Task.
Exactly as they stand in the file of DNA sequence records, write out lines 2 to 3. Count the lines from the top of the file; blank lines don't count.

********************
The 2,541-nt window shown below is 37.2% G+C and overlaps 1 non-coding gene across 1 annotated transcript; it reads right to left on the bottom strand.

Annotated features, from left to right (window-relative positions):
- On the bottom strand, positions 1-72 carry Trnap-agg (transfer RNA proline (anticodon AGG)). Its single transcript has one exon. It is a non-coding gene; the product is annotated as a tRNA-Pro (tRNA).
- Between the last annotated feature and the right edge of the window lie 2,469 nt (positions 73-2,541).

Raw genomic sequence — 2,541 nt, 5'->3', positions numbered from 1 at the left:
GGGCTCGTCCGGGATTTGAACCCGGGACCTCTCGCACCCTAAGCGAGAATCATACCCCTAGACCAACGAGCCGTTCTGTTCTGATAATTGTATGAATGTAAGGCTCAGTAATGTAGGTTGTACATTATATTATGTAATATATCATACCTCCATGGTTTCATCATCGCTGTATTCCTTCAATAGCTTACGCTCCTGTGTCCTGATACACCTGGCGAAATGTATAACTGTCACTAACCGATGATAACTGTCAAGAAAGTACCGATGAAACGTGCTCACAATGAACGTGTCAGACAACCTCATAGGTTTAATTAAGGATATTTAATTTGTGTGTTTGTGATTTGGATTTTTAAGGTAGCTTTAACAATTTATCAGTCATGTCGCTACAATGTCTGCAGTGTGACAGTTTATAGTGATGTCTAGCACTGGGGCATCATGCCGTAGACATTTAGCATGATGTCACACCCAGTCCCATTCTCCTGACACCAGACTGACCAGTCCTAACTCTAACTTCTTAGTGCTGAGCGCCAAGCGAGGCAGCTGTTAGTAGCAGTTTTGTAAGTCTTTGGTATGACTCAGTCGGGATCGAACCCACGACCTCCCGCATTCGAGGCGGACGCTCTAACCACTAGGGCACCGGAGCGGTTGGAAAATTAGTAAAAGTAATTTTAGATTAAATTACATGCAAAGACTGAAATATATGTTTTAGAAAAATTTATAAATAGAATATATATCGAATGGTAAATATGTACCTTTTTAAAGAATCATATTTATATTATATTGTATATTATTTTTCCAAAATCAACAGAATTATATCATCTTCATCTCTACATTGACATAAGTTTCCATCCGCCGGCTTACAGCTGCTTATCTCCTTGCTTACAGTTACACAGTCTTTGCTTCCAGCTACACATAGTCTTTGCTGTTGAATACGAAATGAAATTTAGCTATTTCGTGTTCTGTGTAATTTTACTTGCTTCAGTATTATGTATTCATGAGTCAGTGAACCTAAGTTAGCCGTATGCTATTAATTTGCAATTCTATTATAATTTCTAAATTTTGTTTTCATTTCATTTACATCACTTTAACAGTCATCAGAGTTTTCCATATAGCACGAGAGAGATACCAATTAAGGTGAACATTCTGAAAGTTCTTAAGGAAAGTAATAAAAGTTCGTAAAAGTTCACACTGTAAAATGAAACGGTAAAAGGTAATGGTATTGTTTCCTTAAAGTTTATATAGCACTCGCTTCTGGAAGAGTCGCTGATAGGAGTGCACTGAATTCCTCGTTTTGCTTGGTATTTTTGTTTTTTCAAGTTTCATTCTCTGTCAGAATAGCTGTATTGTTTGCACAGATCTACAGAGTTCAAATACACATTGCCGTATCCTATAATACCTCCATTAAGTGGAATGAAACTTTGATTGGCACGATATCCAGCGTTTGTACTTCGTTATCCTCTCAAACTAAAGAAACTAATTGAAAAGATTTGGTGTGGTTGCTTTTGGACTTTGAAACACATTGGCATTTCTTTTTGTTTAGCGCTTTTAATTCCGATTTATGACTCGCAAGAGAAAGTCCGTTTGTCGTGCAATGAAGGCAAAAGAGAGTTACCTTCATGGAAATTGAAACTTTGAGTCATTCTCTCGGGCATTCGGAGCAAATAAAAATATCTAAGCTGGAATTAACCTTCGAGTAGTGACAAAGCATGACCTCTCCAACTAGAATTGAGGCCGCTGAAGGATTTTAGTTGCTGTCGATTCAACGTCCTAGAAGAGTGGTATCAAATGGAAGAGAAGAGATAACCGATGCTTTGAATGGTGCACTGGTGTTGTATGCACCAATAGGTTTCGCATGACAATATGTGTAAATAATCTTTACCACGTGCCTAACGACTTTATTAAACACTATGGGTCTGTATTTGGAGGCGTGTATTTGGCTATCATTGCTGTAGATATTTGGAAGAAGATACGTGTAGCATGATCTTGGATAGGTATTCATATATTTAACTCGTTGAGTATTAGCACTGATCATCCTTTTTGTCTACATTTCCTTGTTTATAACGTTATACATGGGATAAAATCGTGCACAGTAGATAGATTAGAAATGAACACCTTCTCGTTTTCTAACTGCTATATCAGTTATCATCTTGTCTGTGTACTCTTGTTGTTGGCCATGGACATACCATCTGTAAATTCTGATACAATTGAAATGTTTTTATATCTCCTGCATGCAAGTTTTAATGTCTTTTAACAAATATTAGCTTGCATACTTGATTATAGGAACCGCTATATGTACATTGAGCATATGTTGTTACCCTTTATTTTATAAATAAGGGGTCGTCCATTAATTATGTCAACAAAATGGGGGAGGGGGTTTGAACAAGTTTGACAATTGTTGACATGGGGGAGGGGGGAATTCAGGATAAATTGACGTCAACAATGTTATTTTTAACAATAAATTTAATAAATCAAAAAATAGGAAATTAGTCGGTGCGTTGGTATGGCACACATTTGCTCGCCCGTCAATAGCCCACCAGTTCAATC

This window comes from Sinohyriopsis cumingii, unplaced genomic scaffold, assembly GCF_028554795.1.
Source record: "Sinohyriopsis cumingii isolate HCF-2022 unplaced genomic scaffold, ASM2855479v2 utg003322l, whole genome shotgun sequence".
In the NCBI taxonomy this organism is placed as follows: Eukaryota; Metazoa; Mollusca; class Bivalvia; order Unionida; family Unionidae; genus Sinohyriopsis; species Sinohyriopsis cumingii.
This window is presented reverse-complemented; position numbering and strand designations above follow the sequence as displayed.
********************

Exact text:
Annotated features, from left to right (window-relative positions):
- On the bottom strand, positions 1-72 carry Trnap-agg (transfer RNA proline (anticodon AGG)). Its single transcript has one exon. It is a non-coding gene; the product is annotated as a tRNA-Pro (tRNA).